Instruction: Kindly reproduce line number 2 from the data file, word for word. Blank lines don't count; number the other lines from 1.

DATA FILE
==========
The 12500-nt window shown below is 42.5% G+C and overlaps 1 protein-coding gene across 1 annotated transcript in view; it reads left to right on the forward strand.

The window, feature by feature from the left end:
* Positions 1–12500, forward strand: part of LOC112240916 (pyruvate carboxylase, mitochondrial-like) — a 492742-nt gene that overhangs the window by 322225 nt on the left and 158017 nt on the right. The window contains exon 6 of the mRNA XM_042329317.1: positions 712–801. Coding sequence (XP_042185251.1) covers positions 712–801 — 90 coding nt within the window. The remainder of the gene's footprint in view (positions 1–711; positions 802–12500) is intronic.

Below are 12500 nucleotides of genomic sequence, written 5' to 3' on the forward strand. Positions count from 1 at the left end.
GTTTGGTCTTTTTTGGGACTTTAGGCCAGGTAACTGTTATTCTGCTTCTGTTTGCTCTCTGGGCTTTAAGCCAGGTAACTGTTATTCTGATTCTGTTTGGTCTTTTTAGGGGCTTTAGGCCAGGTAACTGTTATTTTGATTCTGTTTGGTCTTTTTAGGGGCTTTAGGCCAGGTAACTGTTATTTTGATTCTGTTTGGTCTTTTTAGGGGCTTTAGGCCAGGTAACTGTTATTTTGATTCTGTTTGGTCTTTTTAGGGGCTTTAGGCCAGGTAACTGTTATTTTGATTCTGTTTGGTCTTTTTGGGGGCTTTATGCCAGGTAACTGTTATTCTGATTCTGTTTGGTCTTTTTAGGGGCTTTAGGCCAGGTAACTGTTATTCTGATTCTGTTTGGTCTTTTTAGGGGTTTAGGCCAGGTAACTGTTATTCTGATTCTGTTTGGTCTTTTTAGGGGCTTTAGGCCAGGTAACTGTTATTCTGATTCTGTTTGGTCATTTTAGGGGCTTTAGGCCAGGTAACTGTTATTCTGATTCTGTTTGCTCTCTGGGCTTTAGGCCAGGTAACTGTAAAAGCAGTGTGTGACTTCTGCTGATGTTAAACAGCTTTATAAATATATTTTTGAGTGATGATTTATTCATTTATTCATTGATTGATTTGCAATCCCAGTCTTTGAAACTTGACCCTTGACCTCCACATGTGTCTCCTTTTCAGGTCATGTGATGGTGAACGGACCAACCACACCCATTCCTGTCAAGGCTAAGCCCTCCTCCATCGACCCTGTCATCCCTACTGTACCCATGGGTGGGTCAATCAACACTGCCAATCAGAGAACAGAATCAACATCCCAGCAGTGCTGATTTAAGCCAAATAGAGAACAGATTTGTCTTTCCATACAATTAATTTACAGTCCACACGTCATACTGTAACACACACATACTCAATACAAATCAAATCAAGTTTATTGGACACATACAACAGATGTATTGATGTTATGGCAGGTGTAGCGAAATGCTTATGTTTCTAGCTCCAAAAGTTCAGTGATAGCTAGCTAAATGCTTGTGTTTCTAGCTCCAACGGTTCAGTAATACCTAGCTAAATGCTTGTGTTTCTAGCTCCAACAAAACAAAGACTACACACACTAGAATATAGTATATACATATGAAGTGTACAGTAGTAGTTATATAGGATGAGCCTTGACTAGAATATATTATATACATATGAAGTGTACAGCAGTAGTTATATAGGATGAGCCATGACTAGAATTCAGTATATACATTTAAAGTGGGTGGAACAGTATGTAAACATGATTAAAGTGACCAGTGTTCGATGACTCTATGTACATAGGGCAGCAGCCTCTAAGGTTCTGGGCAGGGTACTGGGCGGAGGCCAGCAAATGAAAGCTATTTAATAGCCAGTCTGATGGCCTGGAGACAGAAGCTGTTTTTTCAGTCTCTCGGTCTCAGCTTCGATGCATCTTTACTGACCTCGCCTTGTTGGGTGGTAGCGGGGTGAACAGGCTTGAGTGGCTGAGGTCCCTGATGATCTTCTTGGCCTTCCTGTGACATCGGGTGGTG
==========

The window, feature by feature from the left end: